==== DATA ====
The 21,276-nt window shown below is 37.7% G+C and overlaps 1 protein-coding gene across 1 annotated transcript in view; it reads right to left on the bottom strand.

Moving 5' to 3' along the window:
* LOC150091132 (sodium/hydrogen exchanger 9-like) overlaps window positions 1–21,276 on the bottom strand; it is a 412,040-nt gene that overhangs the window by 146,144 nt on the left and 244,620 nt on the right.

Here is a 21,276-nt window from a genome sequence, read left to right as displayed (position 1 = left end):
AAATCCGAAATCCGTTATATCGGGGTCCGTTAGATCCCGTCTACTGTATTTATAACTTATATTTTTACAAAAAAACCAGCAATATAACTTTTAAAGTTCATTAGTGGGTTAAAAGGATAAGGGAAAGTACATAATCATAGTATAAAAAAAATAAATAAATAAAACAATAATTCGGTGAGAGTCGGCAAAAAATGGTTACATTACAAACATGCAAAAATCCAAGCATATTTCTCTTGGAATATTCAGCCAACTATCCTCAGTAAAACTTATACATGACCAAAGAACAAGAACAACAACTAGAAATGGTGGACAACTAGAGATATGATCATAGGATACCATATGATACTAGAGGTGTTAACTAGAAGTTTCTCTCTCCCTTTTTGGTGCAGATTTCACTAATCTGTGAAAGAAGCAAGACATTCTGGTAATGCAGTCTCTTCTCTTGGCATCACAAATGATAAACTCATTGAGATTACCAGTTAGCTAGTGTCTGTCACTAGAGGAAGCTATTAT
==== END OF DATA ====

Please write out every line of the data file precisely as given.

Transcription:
The 21,276-nt window shown below is 37.7% G+C and overlaps 1 protein-coding gene across 1 annotated transcript in view; it reads right to left on the bottom strand.

Moving 5' to 3' along the window:
* LOC150091132 (sodium/hydrogen exchanger 9-like) overlaps window positions 1–21,276 on the bottom strand; it is a 412,040-nt gene that overhangs the window by 146,144 nt on the left and 244,620 nt on the right.

Here is a 21,276-nt window from a genome sequence, read left to right as displayed (position 1 = left end):
AAATCCGAAATCCGTTATATCGGGGTCCGTTAGATCCCGTCTACTGTATTTATAACTTATATTTTTACAAAAAAACCAGCAATATAACTTTTAAAGTTCATTAGTGGGTTAAAAGGATAAGGGAAAGTACATAATCATAGTATAAAAAAAATAAATAAATAAAACAATAATTCGGTGAGAGTCGGCAAAAAATGGTTACATTACAAACATGCAAAAATCCAAGCATATTTCTCTTGGAATATTCAGCCAACTATCCTCAGTAAAACTTATACATGACCAAAGAACAAGAACAACAACTAGAAATGGTGGACAACTAGAGATATGATCATAGGATACCATATGATACTAGAGGTGTTAACTAGAAGTTTCTCTCTCCCTTTTTGGTGCAGATTTCACTAATCTGTGAAAGAAGCAAGACATTCTGGTAATGCAGTCTCTTCTCTTGGCATCACAAATGATAAACTCATTGAGATTACCAGTTAGCTAGTGTCTGTCACTAGAGGAAGCTATTAT